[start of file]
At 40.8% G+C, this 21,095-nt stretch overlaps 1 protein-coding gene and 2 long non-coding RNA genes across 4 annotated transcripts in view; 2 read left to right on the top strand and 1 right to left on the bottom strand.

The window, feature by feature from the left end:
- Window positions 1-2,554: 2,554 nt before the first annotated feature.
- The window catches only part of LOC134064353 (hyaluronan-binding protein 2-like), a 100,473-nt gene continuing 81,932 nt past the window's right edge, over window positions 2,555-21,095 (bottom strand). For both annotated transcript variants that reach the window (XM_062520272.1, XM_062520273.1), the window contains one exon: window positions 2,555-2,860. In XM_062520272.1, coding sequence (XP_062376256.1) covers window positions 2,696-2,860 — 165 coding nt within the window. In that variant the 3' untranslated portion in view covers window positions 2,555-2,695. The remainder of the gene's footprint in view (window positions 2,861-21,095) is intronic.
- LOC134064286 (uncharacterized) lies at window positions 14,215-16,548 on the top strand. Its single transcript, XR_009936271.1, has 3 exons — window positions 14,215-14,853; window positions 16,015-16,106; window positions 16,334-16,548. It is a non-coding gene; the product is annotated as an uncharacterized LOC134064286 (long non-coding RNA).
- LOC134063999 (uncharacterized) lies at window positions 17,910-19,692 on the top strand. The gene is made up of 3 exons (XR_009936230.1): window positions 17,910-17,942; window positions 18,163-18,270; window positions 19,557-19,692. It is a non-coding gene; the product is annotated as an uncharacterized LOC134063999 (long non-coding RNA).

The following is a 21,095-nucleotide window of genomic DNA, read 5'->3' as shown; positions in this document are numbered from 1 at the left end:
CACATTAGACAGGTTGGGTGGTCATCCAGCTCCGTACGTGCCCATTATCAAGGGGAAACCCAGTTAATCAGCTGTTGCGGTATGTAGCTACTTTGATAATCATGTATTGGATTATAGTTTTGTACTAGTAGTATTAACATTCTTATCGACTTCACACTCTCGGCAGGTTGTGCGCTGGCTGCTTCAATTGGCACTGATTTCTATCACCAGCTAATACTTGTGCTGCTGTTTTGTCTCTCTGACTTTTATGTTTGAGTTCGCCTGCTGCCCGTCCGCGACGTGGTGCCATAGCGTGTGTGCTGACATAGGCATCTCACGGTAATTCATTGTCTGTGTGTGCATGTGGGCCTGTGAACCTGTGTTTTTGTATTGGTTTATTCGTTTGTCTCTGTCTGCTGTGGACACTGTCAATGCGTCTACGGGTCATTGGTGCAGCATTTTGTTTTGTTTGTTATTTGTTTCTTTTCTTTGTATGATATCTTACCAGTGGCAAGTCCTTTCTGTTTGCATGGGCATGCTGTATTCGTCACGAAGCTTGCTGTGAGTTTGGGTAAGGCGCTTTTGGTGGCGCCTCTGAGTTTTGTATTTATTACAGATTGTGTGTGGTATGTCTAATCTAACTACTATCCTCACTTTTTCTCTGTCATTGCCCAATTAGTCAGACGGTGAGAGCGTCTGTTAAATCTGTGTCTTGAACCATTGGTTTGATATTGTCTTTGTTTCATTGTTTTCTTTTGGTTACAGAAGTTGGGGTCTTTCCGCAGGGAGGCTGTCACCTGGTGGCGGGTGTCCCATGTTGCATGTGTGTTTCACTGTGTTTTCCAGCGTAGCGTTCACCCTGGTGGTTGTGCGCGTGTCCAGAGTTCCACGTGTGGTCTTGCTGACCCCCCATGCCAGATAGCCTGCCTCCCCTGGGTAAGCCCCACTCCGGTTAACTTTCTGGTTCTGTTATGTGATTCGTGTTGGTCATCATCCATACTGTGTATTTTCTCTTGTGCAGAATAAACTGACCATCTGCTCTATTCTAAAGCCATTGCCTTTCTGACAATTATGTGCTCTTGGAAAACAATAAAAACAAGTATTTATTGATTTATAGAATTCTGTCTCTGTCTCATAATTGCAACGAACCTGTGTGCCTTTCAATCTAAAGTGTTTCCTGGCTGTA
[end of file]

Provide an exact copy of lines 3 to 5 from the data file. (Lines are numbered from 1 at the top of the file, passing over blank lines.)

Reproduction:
- Window positions 1-2,554: 2,554 nt before the first annotated feature.
- The window catches only part of LOC134064353 (hyaluronan-binding protein 2-like), a 100,473-nt gene continuing 81,932 nt past the window's right edge, over window positions 2,555-21,095 (bottom strand). For both annotated transcript variants that reach the window (XM_062520272.1, XM_062520273.1), the window contains one exon: window positions 2,555-2,860. In XM_062520272.1, coding sequence (XP_062376256.1) covers window positions 2,696-2,860 — 165 coding nt within the window. In that variant the 3' untranslated portion in view covers window positions 2,555-2,695. The remainder of the gene's footprint in view (window positions 2,861-21,095) is intronic.
- LOC134064286 (uncharacterized) lies at window positions 14,215-16,548 on the top strand. Its single transcript, XR_009936271.1, has 3 exons — window positions 14,215-14,853; window positions 16,015-16,106; window positions 16,334-16,548. It is a non-coding gene; the product is annotated as an uncharacterized LOC134064286 (long non-coding RNA).